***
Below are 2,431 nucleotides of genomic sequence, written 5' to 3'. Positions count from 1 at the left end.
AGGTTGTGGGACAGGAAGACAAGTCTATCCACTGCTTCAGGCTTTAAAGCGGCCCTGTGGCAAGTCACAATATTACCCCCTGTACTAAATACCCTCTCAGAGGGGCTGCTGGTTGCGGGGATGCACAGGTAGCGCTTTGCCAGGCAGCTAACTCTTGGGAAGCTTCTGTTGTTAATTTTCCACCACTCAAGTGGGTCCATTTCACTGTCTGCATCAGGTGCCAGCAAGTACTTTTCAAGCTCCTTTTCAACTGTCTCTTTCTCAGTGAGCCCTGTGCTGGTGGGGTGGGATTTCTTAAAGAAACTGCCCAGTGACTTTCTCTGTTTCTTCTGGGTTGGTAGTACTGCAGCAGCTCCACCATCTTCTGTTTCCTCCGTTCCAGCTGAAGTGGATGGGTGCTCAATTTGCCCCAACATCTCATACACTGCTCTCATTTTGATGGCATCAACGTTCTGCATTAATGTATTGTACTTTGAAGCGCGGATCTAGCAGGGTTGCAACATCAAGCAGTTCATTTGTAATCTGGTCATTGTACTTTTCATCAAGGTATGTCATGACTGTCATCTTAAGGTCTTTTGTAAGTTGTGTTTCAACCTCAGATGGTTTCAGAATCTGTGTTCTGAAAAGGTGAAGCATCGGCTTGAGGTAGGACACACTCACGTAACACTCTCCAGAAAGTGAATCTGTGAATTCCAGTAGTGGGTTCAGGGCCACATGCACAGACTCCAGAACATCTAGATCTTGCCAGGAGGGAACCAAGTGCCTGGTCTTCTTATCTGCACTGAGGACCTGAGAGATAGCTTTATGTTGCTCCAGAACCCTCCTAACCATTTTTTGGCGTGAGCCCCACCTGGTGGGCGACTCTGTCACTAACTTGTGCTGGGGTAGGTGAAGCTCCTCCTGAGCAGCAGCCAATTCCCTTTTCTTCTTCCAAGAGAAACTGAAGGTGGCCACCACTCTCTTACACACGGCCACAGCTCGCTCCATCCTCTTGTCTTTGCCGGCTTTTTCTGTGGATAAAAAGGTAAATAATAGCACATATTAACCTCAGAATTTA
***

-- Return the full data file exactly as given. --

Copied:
Below are 2,431 nucleotides of genomic sequence, written 5' to 3'. Positions count from 1 at the left end.
AGGTTGTGGGACAGGAAGACAAGTCTATCCACTGCTTCAGGCTTTAAAGCGGCCCTGTGGCAAGTCACAATATTACCCCCTGTACTAAATACCCTCTCAGAGGGGCTGCTGGTTGCGGGGATGCACAGGTAGCGCTTTGCCAGGCAGCTAACTCTTGGGAAGCTTCTGTTGTTAATTTTCCACCACTCAAGTGGGTCCATTTCACTGTCTGCATCAGGTGCCAGCAAGTACTTTTCAAGCTCCTTTTCAACTGTCTCTTTCTCAGTGAGCCCTGTGCTGGTGGGGTGGGATTTCTTAAAGAAACTGCCCAGTGACTTTCTCTGTTTCTTCTGGGTTGGTAGTACTGCAGCAGCTCCACCATCTTCTGTTTCCTCCGTTCCAGCTGAAGTGGATGGGTGCTCAATTTGCCCCAACATCTCATACACTGCTCTCATTTTGATGGCATCAACGTTCTGCATTAATGTATTGTACTTTGAAGCGCGGATCTAGCAGGGTTGCAACATCAAGCAGTTCATTTGTAATCTGGTCATTGTACTTTTCATCAAGGTATGTCATGACTGTCATCTTAAGGTCTTTTGTAAGTTGTGTTTCAACCTCAGATGGTTTCAGAATCTGTGTTCTGAAAAGGTGAAGCATCGGCTTGAGGTAGGACACACTCACGTAACACTCTCCAGAAAGTGAATCTGTGAATTCCAGTAGTGGGTTCAGGGCCACATGCACAGACTCCAGAACATCTAGATCTTGCCAGGAGGGAACCAAGTGCCTGGTCTTCTTATCTGCACTGAGGACCTGAGAGATAGCTTTATGTTGCTCCAGAACCCTCCTAACCATTTTTTGGCGTGAGCCCCACCTGGTGGGCGACTCTGTCACTAACTTGTGCTGGGGTAGGTGAAGCTCCTCCTGAGCAGCAGCCAATTCCCTTTTCTTCTTCCAAGAGAAACTGAAGGTGGCCACCACTCTCTTACACACGGCCACAGCTCGCTCCATCCTCTTGTCTTTGCCGGCTTTTTCTGTGGATAAAAAGGTAAATAATAGCACATATTAACCTCAGAATTTA